Gotta agree with An Interested Party here — this as much as invalidates the poll. Jill Stein will get 6 percent of the vote when Donald Trump donates a kidney to Ayatollah Khamenei.

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  11. Just 'nutha ig'rant cracker says:

    the defections are turning into a stampede,

    You do realize that you are, from what I can see, the only pundit or pseudo-pundit in the nation that is running (no pun intended) with this theme, right? I expect that the reason “stampede” hasn’t caught on is because a more suitable metaphor might be popping a zit–with a big burst at the onset, followed by oozing afterward.

    Now, I agree that popping a zit is a distasteful (albeit appropriate in this case) metaphor, but it may be time to give up on “stampede” unless the goal is to create a link to your previous article for click count purposes.

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  12. James Pearce says:

    @C. Clavin:

    Somewhere in that poll it says that 11% of the people who think Trump is unqualified to be President will still vote for him.

    Don’t worry, man. Only 11% of those people will actually vote.

    Don’t get me wrong. They’ll want to vote. They’ll even think about it. They might even have some of the forms filled out.

    But these are not intelligent, capable people. Come election day, they’ll be too challenged by daily life to rise to the challenge of also voting.

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  13. Mister Bluster says:

    Animal Farm
    Birds of a Feather…

    Huckabee: ‘I’d be honored’ to speak for Trump at RNC
    …the media has so vilified him (Trump)…*
    http://www.politico.com/story/2016/06/mike-huckabee-trump-republican-national-convention-2016-224829

    Mike Huckabee paying $25,000 for playing ‘Eye of the Tiger’
    In court, Huckabee argued that the anti-gay-rights rally was a “religious assembly… signifying joy and praise at the release of Mrs. Davis” from jail. A religious event would classify the act of playing the song as “noncommercial” and allow him to cite “fair use” — letting him play part of the song without paying for it.
    But that argument fell apart when the songwriter’s lawyer pointed out that Huckabee claimed the rally as a presidential campaign expense.
    http://money.cnn.com/2016/06/27/news/mike-huckabee-eye-of-the-tiger/index.html?utm_sour

    *Of course it’s the media’s fault. News outlets should never have reported Trump’s remarks about Mexican rapists, etc. I’m sure that would have been OK with the Huckster.

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  14. Facebones says:

    @DrDaveT:

    Jill Stein will get 6 percent of the vote when Donald Trump donates a kidney to Ayatollah Khamenei.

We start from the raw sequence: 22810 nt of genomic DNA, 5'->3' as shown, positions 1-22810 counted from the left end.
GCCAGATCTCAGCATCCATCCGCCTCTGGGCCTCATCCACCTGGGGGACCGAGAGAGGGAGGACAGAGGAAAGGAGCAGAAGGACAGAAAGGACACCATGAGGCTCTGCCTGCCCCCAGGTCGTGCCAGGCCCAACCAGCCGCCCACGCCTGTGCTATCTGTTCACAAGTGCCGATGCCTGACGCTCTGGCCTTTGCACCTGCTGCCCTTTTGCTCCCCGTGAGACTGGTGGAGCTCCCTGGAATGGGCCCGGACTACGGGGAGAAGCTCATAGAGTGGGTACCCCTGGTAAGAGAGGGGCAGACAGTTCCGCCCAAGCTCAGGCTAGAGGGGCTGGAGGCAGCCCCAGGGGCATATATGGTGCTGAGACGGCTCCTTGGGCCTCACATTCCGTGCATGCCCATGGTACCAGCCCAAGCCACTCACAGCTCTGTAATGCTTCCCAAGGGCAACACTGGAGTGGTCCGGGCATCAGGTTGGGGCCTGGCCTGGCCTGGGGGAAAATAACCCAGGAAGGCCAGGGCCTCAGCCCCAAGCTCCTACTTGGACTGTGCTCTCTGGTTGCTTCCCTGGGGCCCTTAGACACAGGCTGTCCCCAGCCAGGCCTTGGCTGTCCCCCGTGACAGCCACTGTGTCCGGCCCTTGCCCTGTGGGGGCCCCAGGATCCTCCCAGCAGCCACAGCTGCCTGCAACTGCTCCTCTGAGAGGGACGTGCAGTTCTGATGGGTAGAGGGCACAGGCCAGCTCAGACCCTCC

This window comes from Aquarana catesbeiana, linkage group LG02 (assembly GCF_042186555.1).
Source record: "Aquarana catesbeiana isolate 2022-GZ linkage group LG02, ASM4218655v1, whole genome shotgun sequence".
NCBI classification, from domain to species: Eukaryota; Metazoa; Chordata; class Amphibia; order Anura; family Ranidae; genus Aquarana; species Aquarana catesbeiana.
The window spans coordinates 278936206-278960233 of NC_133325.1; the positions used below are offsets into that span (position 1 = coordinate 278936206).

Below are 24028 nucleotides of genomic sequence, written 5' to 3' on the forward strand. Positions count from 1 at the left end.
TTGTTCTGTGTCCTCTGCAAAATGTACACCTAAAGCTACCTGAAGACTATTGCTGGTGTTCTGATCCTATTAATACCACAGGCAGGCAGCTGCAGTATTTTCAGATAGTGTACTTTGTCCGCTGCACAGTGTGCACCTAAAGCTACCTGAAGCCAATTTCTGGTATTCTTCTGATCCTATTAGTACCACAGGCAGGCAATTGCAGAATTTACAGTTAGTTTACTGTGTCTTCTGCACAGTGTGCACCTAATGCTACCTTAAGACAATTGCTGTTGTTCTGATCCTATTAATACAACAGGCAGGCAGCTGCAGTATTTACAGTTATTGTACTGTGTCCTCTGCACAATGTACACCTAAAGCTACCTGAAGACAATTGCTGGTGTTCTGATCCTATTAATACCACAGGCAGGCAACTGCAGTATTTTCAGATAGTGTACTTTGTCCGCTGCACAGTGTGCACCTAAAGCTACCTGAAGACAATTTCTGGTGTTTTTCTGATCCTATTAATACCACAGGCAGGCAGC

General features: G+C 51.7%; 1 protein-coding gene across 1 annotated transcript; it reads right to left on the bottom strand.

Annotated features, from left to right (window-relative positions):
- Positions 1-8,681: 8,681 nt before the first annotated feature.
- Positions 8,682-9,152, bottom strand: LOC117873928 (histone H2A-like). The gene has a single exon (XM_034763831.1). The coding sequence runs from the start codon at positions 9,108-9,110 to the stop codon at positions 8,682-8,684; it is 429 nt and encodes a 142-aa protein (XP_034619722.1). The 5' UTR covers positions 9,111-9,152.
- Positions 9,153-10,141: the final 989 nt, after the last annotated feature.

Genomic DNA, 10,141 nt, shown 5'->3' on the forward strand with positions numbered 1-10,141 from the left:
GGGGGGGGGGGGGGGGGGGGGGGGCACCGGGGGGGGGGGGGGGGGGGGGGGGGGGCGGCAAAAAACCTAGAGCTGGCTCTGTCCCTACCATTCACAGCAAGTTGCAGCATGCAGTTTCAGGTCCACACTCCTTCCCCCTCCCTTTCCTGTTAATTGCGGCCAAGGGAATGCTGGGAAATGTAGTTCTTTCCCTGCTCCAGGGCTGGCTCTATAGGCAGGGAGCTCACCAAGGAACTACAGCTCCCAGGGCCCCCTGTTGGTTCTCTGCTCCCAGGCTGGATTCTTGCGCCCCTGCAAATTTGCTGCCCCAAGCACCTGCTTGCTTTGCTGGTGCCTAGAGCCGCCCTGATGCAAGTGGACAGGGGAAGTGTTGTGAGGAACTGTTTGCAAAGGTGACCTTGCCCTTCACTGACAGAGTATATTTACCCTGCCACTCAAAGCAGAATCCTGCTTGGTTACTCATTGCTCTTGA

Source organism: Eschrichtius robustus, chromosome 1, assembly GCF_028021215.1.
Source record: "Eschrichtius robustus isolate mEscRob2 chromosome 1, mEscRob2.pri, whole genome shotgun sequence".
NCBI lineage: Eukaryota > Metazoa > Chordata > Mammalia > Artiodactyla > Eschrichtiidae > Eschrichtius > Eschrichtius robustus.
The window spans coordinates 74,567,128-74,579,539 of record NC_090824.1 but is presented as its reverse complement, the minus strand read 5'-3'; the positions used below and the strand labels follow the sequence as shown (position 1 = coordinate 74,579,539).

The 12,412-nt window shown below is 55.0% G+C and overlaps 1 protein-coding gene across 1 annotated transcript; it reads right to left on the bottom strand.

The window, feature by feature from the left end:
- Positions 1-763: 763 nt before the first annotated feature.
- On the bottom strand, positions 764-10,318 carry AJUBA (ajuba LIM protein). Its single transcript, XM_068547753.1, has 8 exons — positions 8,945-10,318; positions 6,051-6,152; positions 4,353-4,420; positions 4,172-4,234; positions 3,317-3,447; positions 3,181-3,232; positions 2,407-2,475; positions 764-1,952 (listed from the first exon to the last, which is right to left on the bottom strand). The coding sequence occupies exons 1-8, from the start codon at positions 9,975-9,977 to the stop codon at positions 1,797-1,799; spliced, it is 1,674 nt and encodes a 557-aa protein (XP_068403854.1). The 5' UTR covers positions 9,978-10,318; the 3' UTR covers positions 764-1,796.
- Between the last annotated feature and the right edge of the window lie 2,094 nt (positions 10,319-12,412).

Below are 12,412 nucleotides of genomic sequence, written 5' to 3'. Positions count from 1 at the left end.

Yep. Nader couldn’t crack 3% and he had 30+ years of notoriety as a consumer advocate to draw upon. Jill Stein is a parking place for some of the BernieBusters until they get closer to the election.

    I will be frankly stunned if she cracks even 1% in the final count.

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  15. Ebenezer_Arvigenius says:

    Of course it’s the media’s fault. News outlets should never have reported Trump’s remarks about Mexican rapists, etc. I’m sure that would have been OK with the Huckster.

    Now, now. Don’t go putting the cart before the horses. These comments might have been “incendiary”, but they were clearly “factual, if one concedes that Trump was not speaking of all Mexican migrants”, or so TAC assures us.

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  16. gVOR08 says:

    @LaMont:

    To even mention Hillary’s “problems” in the same breath as Trump’s PROBLEMS is what kills me about the Trump vs Clinton debate this country is having.

    Kevin Drum has an excellent example from the LA Times. One Barton Swaim wrote a piece in which he says,”we are faced with a choice between two pathologically dishonest candidates.” He illustrates his case with five recent, important lies from Trump and five “lies” from Hillary from the last 20+ years. Drum makes a good case that one was a trivial family anecdote the family believed, a second is a slightly misleading, And a third isn’t a lie at all. This leaves one consequential lie per decade. Actually pretty impressive honesty for an active politician. Also, the LA Times somehow failed to note that Mr. Swaim was a speechwriter for then Gov. Sanford of hiking the Appalachian trail fame and now mostly writes for The Weekly Standard.

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  17. gVOR08 says:

    @Andrew:

    We know exactly what we would get with Trump.

    We do? Despite the constant lies? We know Trump’s personality and ignorance, but Trump himself has no idea what he’d do as prez.